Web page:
Biocompatibility for Medical Devices

Biocompatibility for Medical Devices

Biocompatibility for Medical Devices

Later this month, Informa’s KNect 365 hosts a Conference centered around biocompatibility for medical devices. Held in Amsterdam, the conference will focus on regulatory changes shaking up the field, as well as insights from Notified Bodies and industry alike. Within that mix will be AMDR. Dan Vukelich, AMDR President, will be both attending the conference and presenting a session addressing the new European Medical Device Regulation and potential impacts with regard to biocompatibility testing.

Medical devices need to be safe for patient use, including reprocessed ones.  Commercial medical device reprocessors and remanufacturers have long focused on biocompatibility issues and, as a matter of practice, ensure that nothing from the initial clinical use of the device, subsequent cleaning, or repair or sterilization processes adversely impacts the ability of that device to perform as intended.  After all, in returning a device to a hospital that has been used, the reprocessor or remanufacturer must provide a  device that is as safe and as effective as the original device.

In the U.S., for devices labeled by the original equipment manufacturer (OEM) as “single use,” the Food and Drug Administration holds subsequent reprocessors to the same standard as medical device manufacturers and arguably higher standards for device cleaning, sterilization and functional performance testing.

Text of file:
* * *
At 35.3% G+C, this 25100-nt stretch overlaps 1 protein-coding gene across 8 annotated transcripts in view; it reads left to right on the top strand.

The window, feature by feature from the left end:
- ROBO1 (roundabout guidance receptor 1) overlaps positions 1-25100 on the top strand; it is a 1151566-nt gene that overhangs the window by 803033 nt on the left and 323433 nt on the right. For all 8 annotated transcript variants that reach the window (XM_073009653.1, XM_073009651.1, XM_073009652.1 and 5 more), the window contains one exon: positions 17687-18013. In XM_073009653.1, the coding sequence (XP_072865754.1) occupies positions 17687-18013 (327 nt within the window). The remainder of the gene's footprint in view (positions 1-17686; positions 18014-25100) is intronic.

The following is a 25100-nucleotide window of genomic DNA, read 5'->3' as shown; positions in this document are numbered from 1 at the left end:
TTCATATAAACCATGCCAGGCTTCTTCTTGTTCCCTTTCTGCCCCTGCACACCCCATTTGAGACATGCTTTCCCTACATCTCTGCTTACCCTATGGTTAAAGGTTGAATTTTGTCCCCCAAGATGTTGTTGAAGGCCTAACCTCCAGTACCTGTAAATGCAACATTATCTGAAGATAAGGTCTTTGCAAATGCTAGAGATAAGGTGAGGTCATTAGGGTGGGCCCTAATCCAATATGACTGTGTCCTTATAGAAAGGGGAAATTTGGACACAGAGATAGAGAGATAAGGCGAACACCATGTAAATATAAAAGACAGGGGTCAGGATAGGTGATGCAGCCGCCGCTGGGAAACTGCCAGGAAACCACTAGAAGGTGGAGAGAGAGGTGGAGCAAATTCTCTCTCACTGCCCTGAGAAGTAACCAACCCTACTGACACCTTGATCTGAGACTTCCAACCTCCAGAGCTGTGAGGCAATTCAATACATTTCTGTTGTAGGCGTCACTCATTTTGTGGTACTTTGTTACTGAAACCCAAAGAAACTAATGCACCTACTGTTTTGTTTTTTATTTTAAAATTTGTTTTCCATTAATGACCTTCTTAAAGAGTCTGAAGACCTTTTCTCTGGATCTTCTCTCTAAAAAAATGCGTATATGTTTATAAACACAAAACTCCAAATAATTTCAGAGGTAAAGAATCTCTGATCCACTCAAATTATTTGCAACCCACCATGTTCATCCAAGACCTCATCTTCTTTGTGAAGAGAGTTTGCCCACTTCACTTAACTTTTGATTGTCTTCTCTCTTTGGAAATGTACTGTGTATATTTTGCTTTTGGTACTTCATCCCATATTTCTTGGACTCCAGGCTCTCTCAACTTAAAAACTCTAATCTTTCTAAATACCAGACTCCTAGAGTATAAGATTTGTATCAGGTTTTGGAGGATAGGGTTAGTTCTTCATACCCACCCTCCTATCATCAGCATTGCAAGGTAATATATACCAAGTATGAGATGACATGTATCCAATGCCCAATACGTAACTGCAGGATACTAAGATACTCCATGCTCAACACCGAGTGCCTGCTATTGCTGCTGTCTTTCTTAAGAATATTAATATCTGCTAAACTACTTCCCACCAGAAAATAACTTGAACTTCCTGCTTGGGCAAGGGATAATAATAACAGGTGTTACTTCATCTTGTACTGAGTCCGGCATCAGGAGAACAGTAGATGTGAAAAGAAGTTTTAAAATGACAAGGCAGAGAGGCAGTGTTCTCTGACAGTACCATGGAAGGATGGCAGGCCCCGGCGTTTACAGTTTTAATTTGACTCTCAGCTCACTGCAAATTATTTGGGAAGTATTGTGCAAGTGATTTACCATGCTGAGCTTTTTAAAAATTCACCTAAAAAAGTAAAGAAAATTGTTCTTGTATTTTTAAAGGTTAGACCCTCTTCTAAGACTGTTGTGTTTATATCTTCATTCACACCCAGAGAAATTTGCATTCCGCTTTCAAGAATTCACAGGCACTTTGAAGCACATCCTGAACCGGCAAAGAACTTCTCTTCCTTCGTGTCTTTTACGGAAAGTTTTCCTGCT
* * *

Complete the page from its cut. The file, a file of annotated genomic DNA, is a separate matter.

Now, with the passage in April of the European Medical Device Regulation (MDR), Europe too will regulate the reprocessing of single-use devices (SUDs).  Specifically, Article 17 of the MDR outlines that entities that reprocess SUDs are now manufacturers, subject to all the same requirements applicable to any other medical device firm.  Already the UK and Notified Bodies have recognized this new approach to reprocessing and have adopted the term “SUD remanufacturing” to apply to regulated commercial firms meeting manufacturer standards as distinct from hospital “reprocessing” operations.

There is a caveat in the Regulation that hospitals will be allowed to reprocess SUDs in-house if certain forthcoming Common Specifications are met.  At this time, we don’t yet know what those are, but we do know from the text of the Article 17 that it will at least include requiring that hospitals have a robust risk management system including evaluation of device construction and material, reverse-engineering, procedures to detect design changes, a quality system, among others, and all is to be certified by a Notified Body.

So this is a big change.  At least with regard to SUDs, upon implementation of the MDR, hospital reprocessors and commercial remanufactures must meet the MDR’s requirements.  Members of the Association of Medical Device Reprocessors (AMDR) are up for the challenge as they have long demonstrated that they meet these standards.  Indeed, SUD remanufacturers have advanced reverse engineering, testing, cleaning, functional performance and sterilization processes that likely exceed that of many original equipment manufacturers.

Now that the reprocessing of SUDs will be regulated in Europe, we expect Members States will instruct their hospitals, as Britain has already done, that in-house SUD reprocessing is NOT allowed, but that outsourcing to regulated, commercial firms which specialize in this field and meet MDD or MDR requirements, is encouraged.

By contracting with SUD remanufacturers, hospitals can safely and dramatically reduce their costs for many medical devices and reduce waste—getting more value out of the devices they already own.

By | 2017-11-17T20:35:22+00:00 November 17th, 2017|Blog|0 Comments